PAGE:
US, Philippines Agree to Greater US Military Presence: NPR
The United States will expand its presence in Southeast Asia with access to more bases in the Philippines, the two countries announced Thursday.
“The American commitment to the defense of the Philippines is ironclad. Our alliance makes our two democracies more secure and helps maintain a free and open Indo-Pacific,” Austin said at a press conference Thursday afternoon. in Manila.
The Department of Defense first announced the move, which is widely seen as a way to deter China’s influence in the region, on Wednesday night during a visit to the Philippines by US Secretary of Defense Lloyd Austin.
Austin landed in the capital Manila on Tuesday evening and met with Philippine President Ferdinand “Bongbong” Marcos and other top officials ahead of the announcement.
Analysts say the expansion is a resumption of the enhanced defense cooperation agreement, which aims to support combined training and exercises. The pact was originally signed in 2014, but progress has stalled over the years due to former President Rodrigo Duterte’s decision to turn away from the United States in favor of Beijing.
When the current Marcos government came to power last year – Bongbong is the son of late president and dictator Ferdinand Marcos, Sr. – he promised to revive relations with the United States.
Maritime affairs expert Jay Batongbacal of the University of the Philippines School of Law said this latest announcement does not necessarily mean more US troops on the ground, but rather “primarily provides the United States with an opportunity to build infrastructure on Philippine military bases and for the prepositioning of military supplies and equipment.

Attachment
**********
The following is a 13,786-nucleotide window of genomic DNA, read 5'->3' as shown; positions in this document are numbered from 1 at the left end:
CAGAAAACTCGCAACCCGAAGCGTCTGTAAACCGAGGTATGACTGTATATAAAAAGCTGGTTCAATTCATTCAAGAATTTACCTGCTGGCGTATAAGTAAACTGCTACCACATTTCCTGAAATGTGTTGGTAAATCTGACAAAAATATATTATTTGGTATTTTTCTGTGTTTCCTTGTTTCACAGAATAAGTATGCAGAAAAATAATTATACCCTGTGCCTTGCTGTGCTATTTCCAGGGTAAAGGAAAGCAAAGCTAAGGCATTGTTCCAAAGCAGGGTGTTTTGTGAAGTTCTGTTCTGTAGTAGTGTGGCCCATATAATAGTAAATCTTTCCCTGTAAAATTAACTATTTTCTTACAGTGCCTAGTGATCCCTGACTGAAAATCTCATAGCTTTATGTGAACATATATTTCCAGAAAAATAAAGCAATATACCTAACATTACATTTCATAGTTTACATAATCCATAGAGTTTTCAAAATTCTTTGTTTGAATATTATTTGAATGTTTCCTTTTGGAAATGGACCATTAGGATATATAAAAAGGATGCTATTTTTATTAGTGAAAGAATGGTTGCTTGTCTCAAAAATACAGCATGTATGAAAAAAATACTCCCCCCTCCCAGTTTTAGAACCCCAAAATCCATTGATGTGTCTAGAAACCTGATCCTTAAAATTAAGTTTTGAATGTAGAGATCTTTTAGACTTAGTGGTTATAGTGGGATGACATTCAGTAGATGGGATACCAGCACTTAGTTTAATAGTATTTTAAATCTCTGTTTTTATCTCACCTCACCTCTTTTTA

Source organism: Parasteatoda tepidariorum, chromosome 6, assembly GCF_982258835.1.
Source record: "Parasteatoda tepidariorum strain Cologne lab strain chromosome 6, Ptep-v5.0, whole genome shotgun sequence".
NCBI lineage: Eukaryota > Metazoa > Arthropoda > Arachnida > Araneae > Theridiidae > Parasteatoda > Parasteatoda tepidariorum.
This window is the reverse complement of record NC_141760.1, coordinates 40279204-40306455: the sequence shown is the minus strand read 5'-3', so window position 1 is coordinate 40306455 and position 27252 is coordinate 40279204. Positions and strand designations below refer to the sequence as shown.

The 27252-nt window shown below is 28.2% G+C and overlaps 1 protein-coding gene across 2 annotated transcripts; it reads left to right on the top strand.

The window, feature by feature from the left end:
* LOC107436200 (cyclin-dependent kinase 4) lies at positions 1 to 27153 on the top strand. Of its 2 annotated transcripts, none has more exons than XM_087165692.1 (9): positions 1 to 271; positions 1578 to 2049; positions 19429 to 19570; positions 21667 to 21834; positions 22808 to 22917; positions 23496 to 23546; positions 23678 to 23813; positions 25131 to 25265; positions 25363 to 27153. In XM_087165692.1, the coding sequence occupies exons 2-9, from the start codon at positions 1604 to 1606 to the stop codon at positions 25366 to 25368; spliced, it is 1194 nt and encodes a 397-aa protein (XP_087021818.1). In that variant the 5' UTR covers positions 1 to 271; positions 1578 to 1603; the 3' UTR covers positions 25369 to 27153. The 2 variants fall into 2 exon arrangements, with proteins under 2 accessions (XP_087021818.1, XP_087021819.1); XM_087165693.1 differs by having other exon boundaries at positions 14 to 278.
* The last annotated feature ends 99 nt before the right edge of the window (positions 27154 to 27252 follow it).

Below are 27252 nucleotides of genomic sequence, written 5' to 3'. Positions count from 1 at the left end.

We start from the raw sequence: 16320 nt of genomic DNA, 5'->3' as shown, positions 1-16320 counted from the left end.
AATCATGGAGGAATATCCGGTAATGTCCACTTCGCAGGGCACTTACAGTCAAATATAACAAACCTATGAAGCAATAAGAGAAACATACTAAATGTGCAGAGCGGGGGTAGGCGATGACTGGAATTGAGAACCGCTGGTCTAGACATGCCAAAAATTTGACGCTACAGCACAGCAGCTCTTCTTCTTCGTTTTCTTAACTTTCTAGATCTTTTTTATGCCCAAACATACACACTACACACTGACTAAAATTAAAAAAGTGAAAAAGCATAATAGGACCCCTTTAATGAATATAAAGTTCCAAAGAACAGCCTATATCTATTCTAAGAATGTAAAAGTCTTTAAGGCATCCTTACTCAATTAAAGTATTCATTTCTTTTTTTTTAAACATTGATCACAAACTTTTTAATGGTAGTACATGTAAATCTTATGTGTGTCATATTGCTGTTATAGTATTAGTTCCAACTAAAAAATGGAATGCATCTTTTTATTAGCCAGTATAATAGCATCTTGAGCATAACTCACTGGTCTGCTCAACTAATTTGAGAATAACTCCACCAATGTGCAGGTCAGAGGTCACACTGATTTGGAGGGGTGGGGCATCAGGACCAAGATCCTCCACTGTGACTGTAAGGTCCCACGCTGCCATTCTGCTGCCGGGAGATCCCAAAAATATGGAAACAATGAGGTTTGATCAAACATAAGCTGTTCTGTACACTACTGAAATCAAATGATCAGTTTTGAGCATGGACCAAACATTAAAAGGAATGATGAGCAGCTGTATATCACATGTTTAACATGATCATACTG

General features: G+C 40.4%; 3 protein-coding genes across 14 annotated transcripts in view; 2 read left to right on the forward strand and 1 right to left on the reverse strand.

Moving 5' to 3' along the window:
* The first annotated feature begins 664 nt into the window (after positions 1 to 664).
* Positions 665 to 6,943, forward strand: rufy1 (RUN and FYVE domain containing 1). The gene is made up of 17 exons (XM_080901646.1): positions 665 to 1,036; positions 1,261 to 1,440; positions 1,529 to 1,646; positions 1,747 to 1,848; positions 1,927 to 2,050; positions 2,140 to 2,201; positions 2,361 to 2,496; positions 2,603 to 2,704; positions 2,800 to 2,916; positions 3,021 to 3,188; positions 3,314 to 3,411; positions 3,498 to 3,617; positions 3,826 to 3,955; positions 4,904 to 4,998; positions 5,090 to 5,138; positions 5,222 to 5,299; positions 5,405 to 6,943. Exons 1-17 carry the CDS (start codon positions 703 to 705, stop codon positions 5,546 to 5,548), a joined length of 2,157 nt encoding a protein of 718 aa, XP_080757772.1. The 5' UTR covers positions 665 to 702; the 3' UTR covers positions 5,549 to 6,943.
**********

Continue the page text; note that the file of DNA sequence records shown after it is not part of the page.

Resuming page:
According to the Department of Defense statement, the US military will use four new military bases in the Philippines, bringing the total number of bases in use to five.
While US and Filipino officials have taken pains not to name China specifically, analysts say this larger footprint could help deter China both from taking action against self-governing Taiwan and containing Beijing’s presence in the country. the South China Sea.
Over the years, China has grown increasingly aggressive toward its South China Sea neighbors by making what other countries see as excessive territorial claims on the crucial waterway and building military installations in the sea. region, among other actions. Philippine officials say allowing the US military to use their bases will help better protect Manila’s interests in the South China Sea.
But not all Filipinos agree with this plan.
Jes Aznar/Getty Images
Many Filipinos have expressed fatigue with the prospect of leaving more US military personnel stationed in the Philippines again. The last US military bases were dismantled in 1992, when a debate over their presence and the sovereignty of the Philippines reached an impasse.
Lia Maza, general secretary of the International League for People’s Struggle, a Philippines-based organization that seeks to coordinate anti-imperialist movements, said her group opposes a greater US military presence in the Philippines because of “Past and ongoing violence against women and the LGBT community in relation to the presence of US troops.”
“There have been murders and violations of women’s rights and … and justice has not been served,” she said.
One of the most notable cases is that of Jennifer Laude, a trans woman who was murdered by a US Marine in 2014. Lance Cpl. Joseph Scott Pemberten was first convicted in the Philippines, but was pardoned by former President Duterte and allowed to return home to the United States.